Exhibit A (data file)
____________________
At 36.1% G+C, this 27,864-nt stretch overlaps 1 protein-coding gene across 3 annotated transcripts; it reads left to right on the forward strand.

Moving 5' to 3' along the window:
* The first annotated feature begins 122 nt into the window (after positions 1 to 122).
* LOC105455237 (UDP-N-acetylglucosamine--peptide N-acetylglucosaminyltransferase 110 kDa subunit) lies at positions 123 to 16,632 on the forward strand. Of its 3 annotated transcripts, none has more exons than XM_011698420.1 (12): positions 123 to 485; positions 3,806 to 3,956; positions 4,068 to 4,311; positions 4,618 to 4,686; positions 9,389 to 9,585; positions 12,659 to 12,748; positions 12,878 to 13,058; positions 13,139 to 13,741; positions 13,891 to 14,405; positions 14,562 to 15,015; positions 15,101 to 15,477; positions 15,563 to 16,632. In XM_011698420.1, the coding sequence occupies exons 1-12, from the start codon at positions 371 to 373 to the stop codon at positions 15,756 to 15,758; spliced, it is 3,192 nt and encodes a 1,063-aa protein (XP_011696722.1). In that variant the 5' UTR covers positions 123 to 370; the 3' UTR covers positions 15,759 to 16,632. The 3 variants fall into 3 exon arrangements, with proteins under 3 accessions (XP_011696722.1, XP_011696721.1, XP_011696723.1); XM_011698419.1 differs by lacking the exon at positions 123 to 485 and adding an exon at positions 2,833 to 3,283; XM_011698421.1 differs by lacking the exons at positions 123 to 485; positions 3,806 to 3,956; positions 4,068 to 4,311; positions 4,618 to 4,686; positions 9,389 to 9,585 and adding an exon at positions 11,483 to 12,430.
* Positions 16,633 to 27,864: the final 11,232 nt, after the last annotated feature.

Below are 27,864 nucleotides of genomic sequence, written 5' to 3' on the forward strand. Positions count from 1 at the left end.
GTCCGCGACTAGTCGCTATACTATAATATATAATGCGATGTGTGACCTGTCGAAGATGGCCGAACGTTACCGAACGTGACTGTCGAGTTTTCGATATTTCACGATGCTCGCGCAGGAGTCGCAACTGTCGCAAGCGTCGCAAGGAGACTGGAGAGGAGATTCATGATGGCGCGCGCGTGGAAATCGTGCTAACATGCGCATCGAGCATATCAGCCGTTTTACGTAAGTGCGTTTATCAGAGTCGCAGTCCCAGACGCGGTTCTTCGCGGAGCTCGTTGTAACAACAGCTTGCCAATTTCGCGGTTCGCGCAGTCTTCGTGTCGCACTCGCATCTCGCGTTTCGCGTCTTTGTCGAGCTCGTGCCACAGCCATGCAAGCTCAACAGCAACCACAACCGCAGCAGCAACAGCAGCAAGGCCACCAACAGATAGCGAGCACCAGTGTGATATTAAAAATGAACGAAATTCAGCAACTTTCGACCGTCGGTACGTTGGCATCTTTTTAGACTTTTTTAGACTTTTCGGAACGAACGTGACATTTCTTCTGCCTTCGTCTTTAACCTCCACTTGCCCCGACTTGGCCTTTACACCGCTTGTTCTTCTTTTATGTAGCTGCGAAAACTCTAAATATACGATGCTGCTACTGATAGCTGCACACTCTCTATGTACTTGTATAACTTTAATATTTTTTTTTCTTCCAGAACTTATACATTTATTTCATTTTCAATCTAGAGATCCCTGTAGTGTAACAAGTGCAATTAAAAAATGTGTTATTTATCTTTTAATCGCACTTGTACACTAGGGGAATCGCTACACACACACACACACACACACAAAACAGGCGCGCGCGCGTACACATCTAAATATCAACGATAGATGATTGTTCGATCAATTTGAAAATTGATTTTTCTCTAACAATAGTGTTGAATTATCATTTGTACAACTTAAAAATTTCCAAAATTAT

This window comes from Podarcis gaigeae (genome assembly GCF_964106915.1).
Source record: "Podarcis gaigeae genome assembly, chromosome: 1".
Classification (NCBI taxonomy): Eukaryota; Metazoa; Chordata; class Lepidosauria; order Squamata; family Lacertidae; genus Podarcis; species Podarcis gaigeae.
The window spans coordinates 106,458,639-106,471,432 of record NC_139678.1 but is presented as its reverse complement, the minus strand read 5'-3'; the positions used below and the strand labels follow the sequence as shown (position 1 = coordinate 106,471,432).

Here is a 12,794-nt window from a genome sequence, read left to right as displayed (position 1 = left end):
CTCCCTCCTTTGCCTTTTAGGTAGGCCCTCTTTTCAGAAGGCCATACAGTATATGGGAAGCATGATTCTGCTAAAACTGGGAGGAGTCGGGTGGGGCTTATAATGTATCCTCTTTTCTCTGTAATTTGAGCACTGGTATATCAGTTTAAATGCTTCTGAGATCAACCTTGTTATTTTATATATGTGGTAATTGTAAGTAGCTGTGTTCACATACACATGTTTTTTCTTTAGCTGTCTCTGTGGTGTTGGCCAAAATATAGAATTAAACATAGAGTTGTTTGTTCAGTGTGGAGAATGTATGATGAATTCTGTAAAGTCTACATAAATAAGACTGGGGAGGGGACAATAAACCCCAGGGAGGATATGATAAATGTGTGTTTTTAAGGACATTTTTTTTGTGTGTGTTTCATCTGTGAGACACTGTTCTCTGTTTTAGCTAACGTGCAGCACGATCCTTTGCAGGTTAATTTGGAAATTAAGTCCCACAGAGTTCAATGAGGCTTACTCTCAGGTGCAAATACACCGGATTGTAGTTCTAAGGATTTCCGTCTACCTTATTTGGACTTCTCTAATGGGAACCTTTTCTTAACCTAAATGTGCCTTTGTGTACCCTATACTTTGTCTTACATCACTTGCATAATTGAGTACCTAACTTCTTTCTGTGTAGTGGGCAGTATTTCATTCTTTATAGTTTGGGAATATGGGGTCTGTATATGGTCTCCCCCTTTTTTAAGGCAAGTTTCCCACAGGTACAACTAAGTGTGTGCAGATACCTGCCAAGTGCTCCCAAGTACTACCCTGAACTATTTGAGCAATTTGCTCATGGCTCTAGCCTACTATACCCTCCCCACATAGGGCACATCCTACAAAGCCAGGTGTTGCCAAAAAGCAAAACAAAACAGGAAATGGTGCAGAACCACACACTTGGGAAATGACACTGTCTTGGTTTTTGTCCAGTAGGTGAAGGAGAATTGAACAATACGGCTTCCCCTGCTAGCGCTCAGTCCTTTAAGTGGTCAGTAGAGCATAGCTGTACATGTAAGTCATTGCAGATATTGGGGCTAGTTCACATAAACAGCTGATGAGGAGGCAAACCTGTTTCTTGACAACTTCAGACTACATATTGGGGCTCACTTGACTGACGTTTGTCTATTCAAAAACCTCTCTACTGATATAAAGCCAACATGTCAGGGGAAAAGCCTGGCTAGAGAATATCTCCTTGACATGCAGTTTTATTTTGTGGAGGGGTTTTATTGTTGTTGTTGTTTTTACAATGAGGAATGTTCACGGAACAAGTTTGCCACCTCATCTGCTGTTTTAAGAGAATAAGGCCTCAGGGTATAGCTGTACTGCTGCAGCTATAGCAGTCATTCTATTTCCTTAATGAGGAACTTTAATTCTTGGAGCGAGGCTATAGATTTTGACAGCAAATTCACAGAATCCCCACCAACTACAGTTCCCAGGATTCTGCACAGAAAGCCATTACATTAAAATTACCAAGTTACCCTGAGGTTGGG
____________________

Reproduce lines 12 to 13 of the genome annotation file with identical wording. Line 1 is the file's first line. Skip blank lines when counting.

Here is a 12,794-nt window from a genome sequence, read left to right as displayed (position 1 = left end):
CTCCCTCCTTTGCCTTTTAGGTAGGCCCTCTTTTCAGAAGGCCATACAGTATATGGGAAGCATGATTCTGCTAAAACTGGGAGGAGTCGGGTGGGGCTTATAATGTATCCTCTTTTCTCTGTAATTTGAGCACTGGTATATCAGTTTAAATGCTTCTGAGATCAACCTTGTTATTTTATATATGTGGTAATTGTAAGTAGCTGTGTTCACATACACATGTTTTTTCTTTAGCTGTCTCTGTGGTGTTGGCCAAAATATAGAATTAAACATAGAGTTGTTTGTTCAGTGTGGAGAATGTATGATGAATTCTGTAAAGTCTACATAAATAAGACTGGGGAGGGGACAATAAACCCCAGGGAGGATATGATAAATGTGTGTTTTTAAGGACATTTTTTTTGTGTGTGTTTCATCTGTGAGACACTGTTCTCTGTTTTAGCTAACGTGCAGCACGATCCTTTGCAGGTTAATTTGGAAATTAAGTCCCACAGAGTTCAATGAGGCTTACTCTCAGGTGCAAATACACCGGATTGTAGTTCTAAGGATTTCCGTCTACCTTATTTGGACTTCTCTAATGGGAACCTTTTCTTAACCTAAATGTGCCTTTGTGTACCCTATACTTTGTCTTACATCACTTGCATAATTGAGTACCTAACTTCTTTCTGTGTAGTGGGCAGTATTTCATTCTTTATAGTTTGGGAATATGGGGTCTGTATATGGTCTCCCCCTTTTTTAAGGCAAGTTTCCCACAGGTACAACTAAGTGTGTGCAGATACCTGCCAAGTGCTCCCAAGTACTACCCTGAACTATTTGAGCAATTTGCTCATGGCTCTAGCCTACTATACCCTCCCCACATAGGGCACATCCTACAAAGCCAGGTGTTGCCAAAAAGCAAAACAAAACAGGAAATGGTGCAGAACCACACACTTGGGAAATGACACTGTCTTGGTTTTTGTCCAGTAGGTGAAGGAGAATTGAACAATACGGCTTCCCCTGCTAGCGCTCAGTCCTTTAAGTGGTCAGTAGAGCATAGCTGTACATGTAAGTCATTGCAGATATTGGGGCTAGTTCACATAAACAGCTGATGAGGAGGCAAACCTGTTTCTTGACAACTTCAGACTACATATTGGGGCTCACTTGACTGACGTTTGTCTATTCAAAAACCTCTCTACTGATATAAAGCCAACATGTCAGGGGAAAAGCCTGGCTAGAGAATATCTCCTTGACATGCAGTTTTATTTTGTGGAGGGGTTTTATTGTTGTTGTTGTTTTTACAATGAGGAATGTTCACGGAACAAGTTTGCCACCTCATCTGCTGTTTTAAGAGAATAAGGCCTCAGGGTATAGCTGTACTGCTGCAGCTATAGCAGTCATTCTATTTCCTTAATGAGGAACTTTAATTCTTGGAGCGAGGCTATAGATTTTGACAGCAAATTCACAGAATCCCCACCAACTACAGTTCCCAGGATTCTGCACAGAAAGCCATTACATTAAAATTACCAAGTTACCCTGAGGTTGGG